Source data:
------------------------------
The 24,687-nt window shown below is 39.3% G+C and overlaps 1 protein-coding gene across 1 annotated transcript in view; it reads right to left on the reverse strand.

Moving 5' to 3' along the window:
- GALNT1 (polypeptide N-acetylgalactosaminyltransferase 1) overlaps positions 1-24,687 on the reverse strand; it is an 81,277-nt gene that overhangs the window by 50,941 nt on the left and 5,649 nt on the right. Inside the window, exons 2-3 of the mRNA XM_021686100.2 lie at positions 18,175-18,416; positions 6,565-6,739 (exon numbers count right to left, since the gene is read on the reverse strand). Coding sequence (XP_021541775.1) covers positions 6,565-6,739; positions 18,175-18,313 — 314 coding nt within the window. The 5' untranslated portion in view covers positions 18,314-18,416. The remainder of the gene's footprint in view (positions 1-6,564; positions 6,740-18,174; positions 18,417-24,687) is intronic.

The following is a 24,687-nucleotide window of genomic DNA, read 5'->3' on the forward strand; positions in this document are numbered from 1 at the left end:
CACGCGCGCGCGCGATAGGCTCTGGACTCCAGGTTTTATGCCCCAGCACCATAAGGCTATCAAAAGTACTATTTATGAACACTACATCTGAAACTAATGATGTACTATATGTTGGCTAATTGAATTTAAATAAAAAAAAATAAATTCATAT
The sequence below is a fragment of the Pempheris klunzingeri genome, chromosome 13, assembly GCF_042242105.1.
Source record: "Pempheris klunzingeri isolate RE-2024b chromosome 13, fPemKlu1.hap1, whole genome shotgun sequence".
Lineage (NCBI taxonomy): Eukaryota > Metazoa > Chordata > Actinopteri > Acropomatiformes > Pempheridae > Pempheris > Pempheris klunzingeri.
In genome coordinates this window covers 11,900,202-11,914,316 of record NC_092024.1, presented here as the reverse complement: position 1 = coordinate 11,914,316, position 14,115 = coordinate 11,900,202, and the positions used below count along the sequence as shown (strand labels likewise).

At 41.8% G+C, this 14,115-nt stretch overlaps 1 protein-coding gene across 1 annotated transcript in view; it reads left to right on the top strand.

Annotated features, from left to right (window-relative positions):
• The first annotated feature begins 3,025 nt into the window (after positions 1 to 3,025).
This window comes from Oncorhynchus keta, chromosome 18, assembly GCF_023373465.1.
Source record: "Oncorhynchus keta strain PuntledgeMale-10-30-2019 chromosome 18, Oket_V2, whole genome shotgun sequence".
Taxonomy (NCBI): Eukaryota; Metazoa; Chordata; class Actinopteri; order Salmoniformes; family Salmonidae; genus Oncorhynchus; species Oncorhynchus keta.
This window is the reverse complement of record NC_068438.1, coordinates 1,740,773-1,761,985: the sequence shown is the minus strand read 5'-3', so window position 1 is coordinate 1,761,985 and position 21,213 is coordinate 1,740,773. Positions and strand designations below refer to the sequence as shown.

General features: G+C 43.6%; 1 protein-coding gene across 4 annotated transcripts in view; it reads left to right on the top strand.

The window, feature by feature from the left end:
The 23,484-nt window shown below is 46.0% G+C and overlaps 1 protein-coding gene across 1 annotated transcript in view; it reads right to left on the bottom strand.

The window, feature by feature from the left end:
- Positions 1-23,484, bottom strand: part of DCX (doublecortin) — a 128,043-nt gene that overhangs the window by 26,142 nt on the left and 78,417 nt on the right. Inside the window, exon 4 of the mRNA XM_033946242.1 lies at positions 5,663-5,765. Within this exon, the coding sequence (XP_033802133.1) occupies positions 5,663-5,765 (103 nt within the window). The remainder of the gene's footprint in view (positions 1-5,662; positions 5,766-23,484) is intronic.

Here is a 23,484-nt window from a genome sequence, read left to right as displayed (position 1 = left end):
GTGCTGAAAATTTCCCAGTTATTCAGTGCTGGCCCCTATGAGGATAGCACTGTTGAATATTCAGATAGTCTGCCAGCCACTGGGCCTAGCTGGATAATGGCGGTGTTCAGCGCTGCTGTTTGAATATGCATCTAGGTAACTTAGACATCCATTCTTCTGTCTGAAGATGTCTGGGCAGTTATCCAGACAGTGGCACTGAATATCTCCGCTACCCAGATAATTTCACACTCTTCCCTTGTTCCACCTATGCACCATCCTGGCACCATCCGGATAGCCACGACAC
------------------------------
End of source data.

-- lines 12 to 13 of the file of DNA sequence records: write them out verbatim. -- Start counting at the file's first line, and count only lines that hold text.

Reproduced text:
• The first annotated feature begins 3,025 nt into the window (after positions 1 to 3,025).
This window comes from Oncorhynchus keta, chromosome 18, assembly GCF_023373465.1.